Memory is a strange beast because it is never a totally accurate perception. I wonder if we value memory because it is so fleeting? If you lose your memory through alzheimer’s or an accident – which I think is a horrible thing to happen and having seen it up close, I wish it on no one – but I find myself asking, what do you lose if you don’t know you’ve lost it? Are we losing ‘ourselves’ when that happens? Crime investigators don’t rely on eyewitnesses because they are so unreliable and yet, our history is based on people’s recollections, often formulated long after the fact. A memoir is just that, a recollection of memories that we want to recall for a specific purpose.
I heard something on the Charlie Rose show (yes, I do watch it every now and then) that I’ve been thinking about ever since. A guest pointed out that neurologically we don’t remember an event but rather we remember the last time we remembered so that our memory is actually a memory of a memory which itself was a memory of the memory before that. With each memory, does the actual event recede further away from our grasps? Does this mean that our brain is constantly rewriting the old memories, making new ones that reflect our expectations more than the actual event/place?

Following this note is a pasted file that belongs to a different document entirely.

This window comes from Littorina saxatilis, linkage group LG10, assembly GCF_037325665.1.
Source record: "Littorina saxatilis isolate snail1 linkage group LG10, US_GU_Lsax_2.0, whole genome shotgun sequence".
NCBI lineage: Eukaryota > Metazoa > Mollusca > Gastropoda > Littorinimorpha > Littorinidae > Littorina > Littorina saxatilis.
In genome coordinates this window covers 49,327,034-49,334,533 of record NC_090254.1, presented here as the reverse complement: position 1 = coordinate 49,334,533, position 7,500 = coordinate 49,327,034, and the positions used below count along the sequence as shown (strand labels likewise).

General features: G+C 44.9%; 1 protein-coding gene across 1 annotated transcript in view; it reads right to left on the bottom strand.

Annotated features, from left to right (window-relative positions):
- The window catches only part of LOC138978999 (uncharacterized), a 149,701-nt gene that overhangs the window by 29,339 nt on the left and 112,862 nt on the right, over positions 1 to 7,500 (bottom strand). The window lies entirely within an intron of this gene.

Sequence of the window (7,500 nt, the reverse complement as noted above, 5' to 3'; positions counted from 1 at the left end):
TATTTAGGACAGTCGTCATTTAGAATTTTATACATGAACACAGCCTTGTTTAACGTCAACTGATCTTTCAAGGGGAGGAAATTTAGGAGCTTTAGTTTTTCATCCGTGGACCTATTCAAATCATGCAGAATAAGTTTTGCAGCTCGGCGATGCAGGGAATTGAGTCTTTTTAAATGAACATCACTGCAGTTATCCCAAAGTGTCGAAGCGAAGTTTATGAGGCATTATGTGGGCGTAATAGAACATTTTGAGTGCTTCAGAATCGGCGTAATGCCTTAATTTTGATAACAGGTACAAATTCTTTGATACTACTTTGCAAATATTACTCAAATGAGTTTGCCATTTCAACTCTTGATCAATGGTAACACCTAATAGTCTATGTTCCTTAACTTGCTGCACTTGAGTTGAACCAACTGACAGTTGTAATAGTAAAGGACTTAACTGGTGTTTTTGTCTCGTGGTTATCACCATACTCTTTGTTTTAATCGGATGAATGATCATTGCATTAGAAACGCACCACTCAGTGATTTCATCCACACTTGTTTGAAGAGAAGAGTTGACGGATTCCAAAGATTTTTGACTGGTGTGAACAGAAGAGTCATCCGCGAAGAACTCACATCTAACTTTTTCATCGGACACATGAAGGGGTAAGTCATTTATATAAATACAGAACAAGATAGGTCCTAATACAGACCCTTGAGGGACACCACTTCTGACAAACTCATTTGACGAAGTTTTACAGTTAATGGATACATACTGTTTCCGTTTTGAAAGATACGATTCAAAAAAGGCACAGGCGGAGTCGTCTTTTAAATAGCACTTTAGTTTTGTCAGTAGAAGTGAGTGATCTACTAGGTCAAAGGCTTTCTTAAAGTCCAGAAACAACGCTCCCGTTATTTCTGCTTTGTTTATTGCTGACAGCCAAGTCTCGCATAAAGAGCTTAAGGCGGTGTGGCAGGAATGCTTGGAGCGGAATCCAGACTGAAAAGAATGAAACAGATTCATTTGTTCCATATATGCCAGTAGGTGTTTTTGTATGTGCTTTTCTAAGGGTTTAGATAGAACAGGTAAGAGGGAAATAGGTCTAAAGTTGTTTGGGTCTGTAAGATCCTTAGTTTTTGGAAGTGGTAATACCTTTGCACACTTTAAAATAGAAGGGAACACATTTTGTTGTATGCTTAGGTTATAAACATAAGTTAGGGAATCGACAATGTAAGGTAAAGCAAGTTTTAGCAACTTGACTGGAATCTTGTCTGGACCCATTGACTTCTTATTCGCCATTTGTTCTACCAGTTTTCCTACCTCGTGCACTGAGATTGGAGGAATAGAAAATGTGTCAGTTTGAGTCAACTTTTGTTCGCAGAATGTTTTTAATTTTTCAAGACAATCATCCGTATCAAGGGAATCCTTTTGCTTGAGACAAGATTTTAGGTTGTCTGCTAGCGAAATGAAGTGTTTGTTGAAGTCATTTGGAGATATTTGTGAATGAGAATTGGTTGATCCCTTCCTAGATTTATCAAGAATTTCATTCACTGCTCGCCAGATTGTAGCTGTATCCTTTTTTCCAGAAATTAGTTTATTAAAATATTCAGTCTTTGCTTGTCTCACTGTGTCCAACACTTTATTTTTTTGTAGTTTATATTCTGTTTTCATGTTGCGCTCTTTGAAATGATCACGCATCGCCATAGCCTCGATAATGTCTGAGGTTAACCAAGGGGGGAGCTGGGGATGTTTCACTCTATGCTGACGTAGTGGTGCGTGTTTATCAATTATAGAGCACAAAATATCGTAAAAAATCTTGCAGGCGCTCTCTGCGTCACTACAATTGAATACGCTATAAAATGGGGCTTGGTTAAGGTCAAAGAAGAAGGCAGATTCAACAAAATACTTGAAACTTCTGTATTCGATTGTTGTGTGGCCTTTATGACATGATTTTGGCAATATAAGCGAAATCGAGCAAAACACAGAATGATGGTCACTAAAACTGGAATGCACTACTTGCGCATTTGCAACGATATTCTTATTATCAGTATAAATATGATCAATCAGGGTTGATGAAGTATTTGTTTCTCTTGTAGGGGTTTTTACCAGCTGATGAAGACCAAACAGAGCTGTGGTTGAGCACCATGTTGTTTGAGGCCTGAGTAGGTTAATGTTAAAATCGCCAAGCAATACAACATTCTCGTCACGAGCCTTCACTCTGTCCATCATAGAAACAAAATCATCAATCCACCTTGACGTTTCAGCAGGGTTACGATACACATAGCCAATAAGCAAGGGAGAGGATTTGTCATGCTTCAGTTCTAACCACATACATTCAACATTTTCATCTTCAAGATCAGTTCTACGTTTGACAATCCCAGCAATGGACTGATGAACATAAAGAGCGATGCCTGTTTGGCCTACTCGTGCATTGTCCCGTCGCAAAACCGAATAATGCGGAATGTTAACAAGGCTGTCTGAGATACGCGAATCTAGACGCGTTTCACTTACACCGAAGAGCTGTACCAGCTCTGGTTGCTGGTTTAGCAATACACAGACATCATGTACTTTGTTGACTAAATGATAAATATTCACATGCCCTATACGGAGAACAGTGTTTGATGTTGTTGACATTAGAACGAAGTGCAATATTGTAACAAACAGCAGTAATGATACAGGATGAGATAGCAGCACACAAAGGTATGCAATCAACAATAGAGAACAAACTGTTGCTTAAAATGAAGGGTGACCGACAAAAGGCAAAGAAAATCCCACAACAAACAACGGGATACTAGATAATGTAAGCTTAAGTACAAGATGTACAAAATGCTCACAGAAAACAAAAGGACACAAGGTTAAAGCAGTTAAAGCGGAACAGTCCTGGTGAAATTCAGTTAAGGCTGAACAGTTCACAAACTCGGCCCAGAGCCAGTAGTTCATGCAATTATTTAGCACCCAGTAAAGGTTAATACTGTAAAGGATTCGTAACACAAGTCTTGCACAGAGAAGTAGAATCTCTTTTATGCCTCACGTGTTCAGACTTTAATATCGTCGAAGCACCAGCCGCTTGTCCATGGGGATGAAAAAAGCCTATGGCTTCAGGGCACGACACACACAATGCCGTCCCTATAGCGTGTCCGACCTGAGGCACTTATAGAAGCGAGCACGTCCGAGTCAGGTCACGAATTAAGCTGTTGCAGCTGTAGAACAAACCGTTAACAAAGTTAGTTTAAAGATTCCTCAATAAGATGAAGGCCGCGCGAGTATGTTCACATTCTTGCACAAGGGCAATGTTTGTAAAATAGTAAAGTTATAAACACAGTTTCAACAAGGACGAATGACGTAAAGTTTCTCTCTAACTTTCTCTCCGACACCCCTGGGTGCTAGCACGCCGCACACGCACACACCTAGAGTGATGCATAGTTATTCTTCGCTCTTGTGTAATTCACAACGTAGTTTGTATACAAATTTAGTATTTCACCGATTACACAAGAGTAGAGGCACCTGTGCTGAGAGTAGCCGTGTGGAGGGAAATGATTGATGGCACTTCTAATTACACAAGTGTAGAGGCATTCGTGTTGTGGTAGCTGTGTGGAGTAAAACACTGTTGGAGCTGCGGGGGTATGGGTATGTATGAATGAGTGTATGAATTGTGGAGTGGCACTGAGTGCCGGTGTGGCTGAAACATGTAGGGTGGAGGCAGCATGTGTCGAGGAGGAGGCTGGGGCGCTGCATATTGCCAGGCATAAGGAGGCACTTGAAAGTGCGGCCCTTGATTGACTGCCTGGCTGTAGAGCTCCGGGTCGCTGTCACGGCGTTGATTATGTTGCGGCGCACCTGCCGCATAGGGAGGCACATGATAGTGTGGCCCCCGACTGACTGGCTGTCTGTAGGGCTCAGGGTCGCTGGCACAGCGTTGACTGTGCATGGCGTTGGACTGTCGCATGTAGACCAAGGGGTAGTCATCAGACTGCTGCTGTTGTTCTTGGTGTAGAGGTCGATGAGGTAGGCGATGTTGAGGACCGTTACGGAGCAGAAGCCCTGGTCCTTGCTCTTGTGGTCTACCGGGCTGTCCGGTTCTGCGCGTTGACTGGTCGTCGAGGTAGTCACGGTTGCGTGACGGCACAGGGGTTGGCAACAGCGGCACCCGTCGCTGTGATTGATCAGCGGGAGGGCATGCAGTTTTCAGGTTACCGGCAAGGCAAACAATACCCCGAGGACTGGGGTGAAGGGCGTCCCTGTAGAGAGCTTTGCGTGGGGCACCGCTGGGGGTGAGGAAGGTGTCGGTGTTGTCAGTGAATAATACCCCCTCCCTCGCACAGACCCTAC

I deal with historical records all the time so memory is a big part of my life but if what we are actually seeing is a memory of a memory, maybe it is an indicator that we are really creatures/species designed for the here and now, a species with less control over our destiny than we’re comfortable admitting. Maybe, it tells us time is a fleeting constraint that needs to be loosened in order to reach new places.
I opine about memory on a day when I sat outside on some bricks with my morning coffee, basking in beautiful summer sunshine, closed my eyes and recalled the beach in Jaffa where I use to live. Briefly, the smell of salt in the air filtered into my nostrils, my ears detected waves crashing upon the rocks and my body relaxed in the peace to be found there. For a brief moment, with my eyes closed, I thought I could hear teens cutting class to take a dip in the water, feel the sand beneath me, shifting, ever elusive as the memory itself.